Toward the end of the lively keynote, Musk produced his characteristic “one last thing” moment that shocked everyone in attendance: a next-generation Tesla Roadster.
Musk claims it will be the fastest production vehicle in history. The performance specs are unheard of for a road-ready vehicle: a 0 to 60 time of 1.9 seconds, 0 to 100 in 4.2 seconds, and a top speed of more than 250 miles per hour.
To give you an idea of how fast that is, the Koenigsegg Agera RS holds the record top speed of 277.9 mph, and no production car—Porsche, McLarren, Ferrari, Lamborghini—has ever broken the 2-second 0 to 60 barrier. Tesla’s own 0 to 60 record is 2.5 seconds, achieved by the Model S P100D in “Ludicrous” mode.
If that’s not impressive enough, Musk says the Roadster shown on stage was a base prototype model and there’s a chance the full production model could further improve those numbers.
That speed is useless if it can’t get you anywhere. Fortunately, the Roadster also has a record-breaking range of 620 miles thanks to a huge 200kWh battery pack. That’s enough energy to get you from Los Angeles to San Francisco and back without charging, Elon Musk pointed out.
“These numbers sound unreal, but they’re not,” Musk boasted on stage. “The point of doing this is to give a hardcore smackdown to gasoline cars.”
What’s just as hard to believe is that the Roadster is a four-seater. Yes, hidden somewhere under the rear window is a second row of seats, though Musk warns it may not fit everyone, “OK, you can’t put giant people in the rear seat… a giant person squashed or a small person can fit in the back.”
With design cues possibly influenced by the Aston Martin BD10 and McLaren 650S, the gorgeous Roadster is poised to compete with sports cars and supercars alike. It’s all-wheel drive and comes with three motors, one up front and two in the rear. It also has a removable roof that can be stored in the trunk.
The second-generation Roadster is predictably expensive. Musk says it will have a base price of $200,000, with a $50,000 deposit required upfront. Tesla is accepting deposits today and is expected to start production in 2020. $200,000 may sound like a lot of money, but the Roadster is a bargain when compared to supercars with anywhere near its performance.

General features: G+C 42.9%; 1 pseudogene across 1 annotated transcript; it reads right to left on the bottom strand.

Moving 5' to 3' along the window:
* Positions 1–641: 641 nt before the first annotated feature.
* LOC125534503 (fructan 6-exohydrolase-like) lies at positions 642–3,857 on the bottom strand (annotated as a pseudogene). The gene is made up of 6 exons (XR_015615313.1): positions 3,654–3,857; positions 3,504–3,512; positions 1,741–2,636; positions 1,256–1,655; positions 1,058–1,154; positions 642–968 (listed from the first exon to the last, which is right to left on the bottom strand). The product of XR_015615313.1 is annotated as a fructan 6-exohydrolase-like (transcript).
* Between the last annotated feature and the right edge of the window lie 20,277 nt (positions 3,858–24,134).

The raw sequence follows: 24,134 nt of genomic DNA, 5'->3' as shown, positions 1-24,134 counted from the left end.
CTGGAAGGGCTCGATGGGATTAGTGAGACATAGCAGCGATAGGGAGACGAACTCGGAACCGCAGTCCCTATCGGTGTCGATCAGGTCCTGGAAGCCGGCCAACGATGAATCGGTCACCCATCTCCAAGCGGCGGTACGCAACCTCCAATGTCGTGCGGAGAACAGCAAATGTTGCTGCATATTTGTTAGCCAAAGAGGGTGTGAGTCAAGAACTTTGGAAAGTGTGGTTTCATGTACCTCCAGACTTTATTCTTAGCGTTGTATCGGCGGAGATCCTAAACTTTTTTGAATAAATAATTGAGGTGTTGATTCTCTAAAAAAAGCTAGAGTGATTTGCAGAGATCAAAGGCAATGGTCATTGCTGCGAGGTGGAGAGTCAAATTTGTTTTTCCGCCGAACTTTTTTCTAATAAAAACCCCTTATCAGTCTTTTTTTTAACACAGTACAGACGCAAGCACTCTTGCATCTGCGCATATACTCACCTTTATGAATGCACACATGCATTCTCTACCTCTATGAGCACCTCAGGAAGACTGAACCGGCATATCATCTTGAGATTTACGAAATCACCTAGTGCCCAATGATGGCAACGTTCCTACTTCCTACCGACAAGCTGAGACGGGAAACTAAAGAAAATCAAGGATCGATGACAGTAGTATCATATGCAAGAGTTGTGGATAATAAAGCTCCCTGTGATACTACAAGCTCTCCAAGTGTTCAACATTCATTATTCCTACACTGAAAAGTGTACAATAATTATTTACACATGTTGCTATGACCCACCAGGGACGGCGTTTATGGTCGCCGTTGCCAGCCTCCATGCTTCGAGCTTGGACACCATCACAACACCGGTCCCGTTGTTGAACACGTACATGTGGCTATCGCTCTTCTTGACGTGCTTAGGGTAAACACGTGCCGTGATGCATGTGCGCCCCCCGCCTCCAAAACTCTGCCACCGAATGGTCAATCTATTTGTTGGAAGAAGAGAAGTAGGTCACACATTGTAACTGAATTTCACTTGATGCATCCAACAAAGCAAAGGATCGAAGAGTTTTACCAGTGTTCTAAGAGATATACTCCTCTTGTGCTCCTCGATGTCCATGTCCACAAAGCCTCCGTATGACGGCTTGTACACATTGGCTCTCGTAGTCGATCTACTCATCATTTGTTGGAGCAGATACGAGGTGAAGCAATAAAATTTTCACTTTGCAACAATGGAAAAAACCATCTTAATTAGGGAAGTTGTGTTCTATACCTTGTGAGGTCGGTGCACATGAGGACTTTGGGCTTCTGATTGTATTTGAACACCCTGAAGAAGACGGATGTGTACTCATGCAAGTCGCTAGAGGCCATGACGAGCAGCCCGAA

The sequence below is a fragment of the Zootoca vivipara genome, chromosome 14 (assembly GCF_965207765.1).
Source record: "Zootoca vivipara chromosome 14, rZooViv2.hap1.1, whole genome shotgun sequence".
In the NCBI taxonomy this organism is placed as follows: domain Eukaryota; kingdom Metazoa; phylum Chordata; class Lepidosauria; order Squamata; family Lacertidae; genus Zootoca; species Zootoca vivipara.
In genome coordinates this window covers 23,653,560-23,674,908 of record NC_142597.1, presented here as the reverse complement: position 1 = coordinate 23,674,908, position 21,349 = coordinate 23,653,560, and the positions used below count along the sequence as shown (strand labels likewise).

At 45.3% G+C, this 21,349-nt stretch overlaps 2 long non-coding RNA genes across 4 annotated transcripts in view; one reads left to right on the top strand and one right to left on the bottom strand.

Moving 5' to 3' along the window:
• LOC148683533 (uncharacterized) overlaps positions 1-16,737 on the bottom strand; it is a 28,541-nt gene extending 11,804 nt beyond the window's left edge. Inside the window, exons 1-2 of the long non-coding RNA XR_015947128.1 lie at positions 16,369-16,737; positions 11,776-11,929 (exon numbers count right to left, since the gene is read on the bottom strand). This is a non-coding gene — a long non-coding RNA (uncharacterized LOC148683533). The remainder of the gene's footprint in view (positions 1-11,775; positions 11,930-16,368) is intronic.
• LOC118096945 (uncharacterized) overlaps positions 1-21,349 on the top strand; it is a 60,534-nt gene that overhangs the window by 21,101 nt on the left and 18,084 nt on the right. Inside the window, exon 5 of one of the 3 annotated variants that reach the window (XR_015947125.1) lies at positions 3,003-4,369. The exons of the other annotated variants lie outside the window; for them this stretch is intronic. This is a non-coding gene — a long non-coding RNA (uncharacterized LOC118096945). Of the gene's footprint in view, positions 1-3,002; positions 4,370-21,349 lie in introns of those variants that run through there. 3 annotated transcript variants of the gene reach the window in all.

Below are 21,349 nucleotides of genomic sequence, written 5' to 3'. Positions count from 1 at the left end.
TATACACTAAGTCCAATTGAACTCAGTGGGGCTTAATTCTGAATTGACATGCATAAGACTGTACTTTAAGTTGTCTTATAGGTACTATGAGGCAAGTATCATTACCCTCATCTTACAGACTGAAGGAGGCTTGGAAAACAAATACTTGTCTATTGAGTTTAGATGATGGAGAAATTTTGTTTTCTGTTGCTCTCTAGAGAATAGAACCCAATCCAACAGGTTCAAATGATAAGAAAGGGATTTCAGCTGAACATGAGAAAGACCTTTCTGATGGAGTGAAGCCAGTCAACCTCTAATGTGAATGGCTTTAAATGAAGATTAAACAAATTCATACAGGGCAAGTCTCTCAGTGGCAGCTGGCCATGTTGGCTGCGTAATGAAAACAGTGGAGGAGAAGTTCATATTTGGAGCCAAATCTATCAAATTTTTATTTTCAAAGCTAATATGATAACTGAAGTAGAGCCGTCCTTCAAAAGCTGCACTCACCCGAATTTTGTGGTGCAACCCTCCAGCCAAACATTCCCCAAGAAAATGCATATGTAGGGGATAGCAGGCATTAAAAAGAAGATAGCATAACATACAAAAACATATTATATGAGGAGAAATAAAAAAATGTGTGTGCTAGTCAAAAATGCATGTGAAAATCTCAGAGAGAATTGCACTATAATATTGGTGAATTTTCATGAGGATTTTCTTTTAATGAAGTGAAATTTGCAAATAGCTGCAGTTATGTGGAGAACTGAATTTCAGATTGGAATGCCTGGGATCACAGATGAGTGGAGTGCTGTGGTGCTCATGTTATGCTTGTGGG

Somewhat overshadowed by the Roadster reveal was the long overdue unveiling of Tesla’s all-electric semi truck. In stark contrast to the tiny Roadster, the “Tesla Semi” is a hulking, intimidating vehicle with a distinct futuristic aesthetic.
The inside of the cab is equally eye-opening. The driver’s seat is in the middle, positioned so far forward that the driver can see the ground. Floating on both sides of the sleek steering wheel are two large 15-inch touchscreens that display navigation, predictive maintenance, diagnostics, and other important information.
It would be unlike Tesla to release anything but the quickest vehicle in its class, and the Semi doesn’t disappoint. Musk proudly announced the Semi can go from 0 to 60mph in just five seconds, an extremely fast result for a Class 8 transport vehicle. It can reach 60mph while carrying 80,000 pounds of weight—the most you can carry on a U.S. highway—in just 20 seconds.
Tesla didn’t disclose its battery size but said it has an approximate range of 500 miles at highway speed; with 80 percent of routes being shorter than 250 miles, the Semi could accommodate most drivers for a complete round trip without charging. Equally impressive is its charging time: It takes just 30 minutes to juice up for a 400-mile trip. Another standout claim is that the Semi is more aerodynamic than a supercar, though Musk didn’t elaborate on how that was determined.
Of course, every Semi will come with Tesla’s enhanced autopilot features so the truck will automatically stay in its lane and safely pull over if it recognizes its driver is dozing off.
Each of the Semi’s four wheels has its own Tesla 3 motor, which, in total, generate 1,032 horsepower. Tesla did not give torque numbers, a more important statistic for truck drivers.
Tesla also didn’t reveal the price of the Semi but claimed its operating costs on day one are lower than that of a diesel semi. On 100-mile routes, the Tesla Semi, considering all variables, costs $1.26 per mile to operate, while its diesel equivalent costs $1.51. Again, it’s not clear how those numbers were reached.